An exhibition of works from Picasso’s early Blue and Rose periods is expected to be a highlight of the European arts calendar when its opens this week in Paris before moving on to Switzerland’s Fondation Beyeler early next year.
“Picasso. Blue and Rose” opens in Paris on September 18 as the first major collaboration between the city’s Picasso Museum and the Musée d’Orsay, which will host the exhibition.
At its focus will be a large number of paintings and drawings from the years 1900-1906, described as a critical period in the artist’s career, and one that has yet to be covered in its entirety by a French museum.
In 1900, 18-year-old Pablo Ruiz (soon to sign his name Picasso) arrived in Paris at the recently opened Orsay train station, setting off a period of intense creativity and the emergence of his creative identity.
The following years, in which he travelled frequently between Spain and Paris, are characterized by a great diversity of styles, from the quasi-monotones of the Blue Period to the pink tones of works that followed.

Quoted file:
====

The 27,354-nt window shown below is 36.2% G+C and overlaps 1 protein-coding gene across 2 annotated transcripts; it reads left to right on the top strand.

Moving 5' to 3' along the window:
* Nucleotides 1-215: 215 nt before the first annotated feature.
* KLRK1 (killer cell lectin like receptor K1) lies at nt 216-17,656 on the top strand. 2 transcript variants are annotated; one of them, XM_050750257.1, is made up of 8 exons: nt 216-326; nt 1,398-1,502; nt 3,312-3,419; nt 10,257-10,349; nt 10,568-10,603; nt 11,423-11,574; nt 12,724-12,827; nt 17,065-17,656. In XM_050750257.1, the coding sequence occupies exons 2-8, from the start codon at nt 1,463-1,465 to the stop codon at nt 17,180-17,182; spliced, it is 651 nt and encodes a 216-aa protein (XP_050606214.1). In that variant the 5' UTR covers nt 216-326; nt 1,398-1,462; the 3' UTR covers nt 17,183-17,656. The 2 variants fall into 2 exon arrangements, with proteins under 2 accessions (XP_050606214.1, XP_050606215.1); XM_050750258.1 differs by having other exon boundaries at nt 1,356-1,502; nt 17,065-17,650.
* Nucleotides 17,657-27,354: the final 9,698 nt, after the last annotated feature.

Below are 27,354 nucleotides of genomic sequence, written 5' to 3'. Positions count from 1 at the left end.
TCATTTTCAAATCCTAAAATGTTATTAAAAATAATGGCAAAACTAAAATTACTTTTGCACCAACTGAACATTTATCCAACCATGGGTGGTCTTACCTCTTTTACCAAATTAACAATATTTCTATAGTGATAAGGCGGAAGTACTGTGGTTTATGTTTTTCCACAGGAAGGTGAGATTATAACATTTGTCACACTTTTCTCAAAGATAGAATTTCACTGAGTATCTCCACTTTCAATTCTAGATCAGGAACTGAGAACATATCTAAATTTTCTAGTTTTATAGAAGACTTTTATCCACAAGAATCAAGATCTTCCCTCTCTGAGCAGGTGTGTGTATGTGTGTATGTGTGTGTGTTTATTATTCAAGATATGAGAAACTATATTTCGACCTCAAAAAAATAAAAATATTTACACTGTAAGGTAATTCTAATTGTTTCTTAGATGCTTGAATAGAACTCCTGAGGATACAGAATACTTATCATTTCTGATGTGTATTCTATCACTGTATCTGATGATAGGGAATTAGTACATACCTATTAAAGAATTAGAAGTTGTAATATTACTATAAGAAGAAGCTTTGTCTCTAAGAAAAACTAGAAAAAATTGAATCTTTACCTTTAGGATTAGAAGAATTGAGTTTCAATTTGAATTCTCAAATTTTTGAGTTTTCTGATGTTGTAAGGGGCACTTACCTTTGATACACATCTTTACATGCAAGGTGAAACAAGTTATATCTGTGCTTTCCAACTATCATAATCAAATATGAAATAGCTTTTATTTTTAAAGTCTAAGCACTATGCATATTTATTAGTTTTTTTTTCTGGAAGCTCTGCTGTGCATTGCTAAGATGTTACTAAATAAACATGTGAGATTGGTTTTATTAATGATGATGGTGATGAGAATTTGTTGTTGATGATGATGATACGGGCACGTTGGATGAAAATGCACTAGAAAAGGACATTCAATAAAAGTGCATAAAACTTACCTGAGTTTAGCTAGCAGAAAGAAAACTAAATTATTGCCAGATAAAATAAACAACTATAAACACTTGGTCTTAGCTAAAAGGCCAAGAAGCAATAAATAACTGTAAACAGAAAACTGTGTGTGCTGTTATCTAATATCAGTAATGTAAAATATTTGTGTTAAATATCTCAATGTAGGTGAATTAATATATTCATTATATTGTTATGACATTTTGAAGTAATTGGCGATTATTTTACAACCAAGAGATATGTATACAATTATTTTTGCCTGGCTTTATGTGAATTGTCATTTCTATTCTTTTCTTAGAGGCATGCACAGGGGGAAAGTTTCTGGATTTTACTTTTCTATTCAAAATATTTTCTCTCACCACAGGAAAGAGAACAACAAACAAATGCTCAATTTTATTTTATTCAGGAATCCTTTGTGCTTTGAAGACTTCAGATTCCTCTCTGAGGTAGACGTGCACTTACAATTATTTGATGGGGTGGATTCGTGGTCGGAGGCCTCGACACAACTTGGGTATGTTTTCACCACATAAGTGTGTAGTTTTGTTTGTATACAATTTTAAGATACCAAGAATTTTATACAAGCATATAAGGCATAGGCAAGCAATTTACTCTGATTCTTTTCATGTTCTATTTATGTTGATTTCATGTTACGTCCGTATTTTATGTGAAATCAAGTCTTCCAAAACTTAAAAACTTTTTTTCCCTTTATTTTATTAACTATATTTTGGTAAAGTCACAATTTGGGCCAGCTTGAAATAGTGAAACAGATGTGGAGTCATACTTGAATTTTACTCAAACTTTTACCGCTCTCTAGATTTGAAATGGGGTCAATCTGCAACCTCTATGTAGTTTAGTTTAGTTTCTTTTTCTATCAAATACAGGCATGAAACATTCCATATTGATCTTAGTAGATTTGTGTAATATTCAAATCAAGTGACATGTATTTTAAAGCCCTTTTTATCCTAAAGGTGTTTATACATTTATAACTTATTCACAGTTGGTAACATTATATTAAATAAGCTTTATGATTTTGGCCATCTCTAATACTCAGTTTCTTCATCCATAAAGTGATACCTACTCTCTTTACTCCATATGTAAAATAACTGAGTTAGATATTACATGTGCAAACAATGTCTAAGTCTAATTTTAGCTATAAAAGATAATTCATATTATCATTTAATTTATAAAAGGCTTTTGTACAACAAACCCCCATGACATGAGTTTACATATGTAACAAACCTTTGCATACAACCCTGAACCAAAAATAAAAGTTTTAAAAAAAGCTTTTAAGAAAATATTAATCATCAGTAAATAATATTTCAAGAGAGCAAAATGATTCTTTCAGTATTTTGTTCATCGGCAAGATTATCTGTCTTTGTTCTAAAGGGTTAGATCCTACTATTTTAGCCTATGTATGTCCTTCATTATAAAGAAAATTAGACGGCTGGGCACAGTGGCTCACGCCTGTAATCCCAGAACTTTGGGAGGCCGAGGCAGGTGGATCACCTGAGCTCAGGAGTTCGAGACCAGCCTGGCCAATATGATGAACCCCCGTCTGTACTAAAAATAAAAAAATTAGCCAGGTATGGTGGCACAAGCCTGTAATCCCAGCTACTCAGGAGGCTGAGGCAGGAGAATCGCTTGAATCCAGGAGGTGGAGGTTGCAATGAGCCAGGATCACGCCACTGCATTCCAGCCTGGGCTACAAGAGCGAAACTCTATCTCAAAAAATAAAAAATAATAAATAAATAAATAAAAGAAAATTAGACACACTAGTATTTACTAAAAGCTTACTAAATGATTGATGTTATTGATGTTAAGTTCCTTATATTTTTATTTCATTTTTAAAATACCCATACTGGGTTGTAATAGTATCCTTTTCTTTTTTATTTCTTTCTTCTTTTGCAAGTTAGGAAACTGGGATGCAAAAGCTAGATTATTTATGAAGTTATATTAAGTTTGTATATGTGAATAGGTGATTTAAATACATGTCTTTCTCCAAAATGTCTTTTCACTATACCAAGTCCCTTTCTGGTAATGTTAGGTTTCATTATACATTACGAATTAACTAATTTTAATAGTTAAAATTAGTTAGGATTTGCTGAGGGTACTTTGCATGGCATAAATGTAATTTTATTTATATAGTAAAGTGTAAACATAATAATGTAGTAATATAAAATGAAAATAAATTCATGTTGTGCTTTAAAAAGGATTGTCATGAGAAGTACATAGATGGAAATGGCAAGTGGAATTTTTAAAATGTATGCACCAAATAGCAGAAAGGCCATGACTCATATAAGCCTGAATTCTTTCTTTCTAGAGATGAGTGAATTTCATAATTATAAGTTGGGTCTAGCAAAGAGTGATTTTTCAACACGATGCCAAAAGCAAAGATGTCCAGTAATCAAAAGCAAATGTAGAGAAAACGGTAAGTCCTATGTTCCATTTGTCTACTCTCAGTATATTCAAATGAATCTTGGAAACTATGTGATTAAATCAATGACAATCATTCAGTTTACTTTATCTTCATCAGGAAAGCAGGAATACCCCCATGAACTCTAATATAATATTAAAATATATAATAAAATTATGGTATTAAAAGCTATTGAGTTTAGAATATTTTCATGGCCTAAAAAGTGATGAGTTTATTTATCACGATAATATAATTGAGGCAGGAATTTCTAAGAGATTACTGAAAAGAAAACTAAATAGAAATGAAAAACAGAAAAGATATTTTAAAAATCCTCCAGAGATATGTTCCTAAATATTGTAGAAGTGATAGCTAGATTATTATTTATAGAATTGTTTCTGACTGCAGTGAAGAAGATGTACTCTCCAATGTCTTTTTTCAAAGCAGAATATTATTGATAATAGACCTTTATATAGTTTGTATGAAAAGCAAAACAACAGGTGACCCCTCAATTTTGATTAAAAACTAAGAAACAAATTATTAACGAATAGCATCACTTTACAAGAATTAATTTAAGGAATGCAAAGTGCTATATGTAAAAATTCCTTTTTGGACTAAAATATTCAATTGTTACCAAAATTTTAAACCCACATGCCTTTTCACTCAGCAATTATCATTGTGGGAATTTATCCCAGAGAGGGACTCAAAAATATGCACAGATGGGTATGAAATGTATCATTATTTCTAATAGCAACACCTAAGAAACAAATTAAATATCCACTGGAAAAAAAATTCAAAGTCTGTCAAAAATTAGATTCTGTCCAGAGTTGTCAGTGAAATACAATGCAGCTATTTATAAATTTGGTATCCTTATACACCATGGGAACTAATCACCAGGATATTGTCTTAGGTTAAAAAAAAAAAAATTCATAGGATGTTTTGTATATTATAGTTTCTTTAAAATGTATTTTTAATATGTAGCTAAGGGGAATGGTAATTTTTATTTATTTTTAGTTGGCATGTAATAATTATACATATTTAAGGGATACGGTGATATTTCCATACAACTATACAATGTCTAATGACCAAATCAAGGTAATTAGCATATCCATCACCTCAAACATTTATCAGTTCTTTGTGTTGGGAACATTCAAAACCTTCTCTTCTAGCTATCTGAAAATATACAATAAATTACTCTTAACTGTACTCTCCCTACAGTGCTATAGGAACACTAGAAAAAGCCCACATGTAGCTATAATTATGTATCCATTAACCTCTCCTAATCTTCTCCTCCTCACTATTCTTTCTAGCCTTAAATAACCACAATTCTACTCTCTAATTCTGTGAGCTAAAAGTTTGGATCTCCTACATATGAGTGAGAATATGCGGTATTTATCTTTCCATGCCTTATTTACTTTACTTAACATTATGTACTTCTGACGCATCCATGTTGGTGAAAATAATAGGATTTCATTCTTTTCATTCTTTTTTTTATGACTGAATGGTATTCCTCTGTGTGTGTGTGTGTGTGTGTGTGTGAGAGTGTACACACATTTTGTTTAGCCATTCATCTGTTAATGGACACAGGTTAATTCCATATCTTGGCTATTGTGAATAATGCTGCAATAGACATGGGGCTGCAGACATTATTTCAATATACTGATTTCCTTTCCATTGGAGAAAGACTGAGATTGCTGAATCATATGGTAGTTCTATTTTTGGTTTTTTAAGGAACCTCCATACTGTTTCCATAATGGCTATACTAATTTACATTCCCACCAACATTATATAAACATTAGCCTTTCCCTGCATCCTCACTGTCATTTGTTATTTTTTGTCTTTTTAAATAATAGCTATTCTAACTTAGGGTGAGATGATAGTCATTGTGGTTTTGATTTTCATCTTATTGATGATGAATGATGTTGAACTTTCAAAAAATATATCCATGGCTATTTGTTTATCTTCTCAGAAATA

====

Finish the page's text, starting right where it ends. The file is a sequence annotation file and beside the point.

More than 300 works will go on display at the show, which will be divided into 16 sections and include 80 paintings, 150 drawings, 15 sculptures and 20 prints along with archives, photographs and correspondence.
Together, the works present milestones highlighting the young Pablo Picasso’s artistic development and paving the way to his status as one of the most famous artists of the 20th century.
The exhibition will run through January 6 at the Musée d’Orsay. After that, the Fondation Beyeler outside of Basel will present a modified form of the exhibition — its focus beginning in 1901, with the start of the Blue Period, and bearing the title “The Early Picasso. Blue and Rose Period” — from February 3 to May 26, 2019.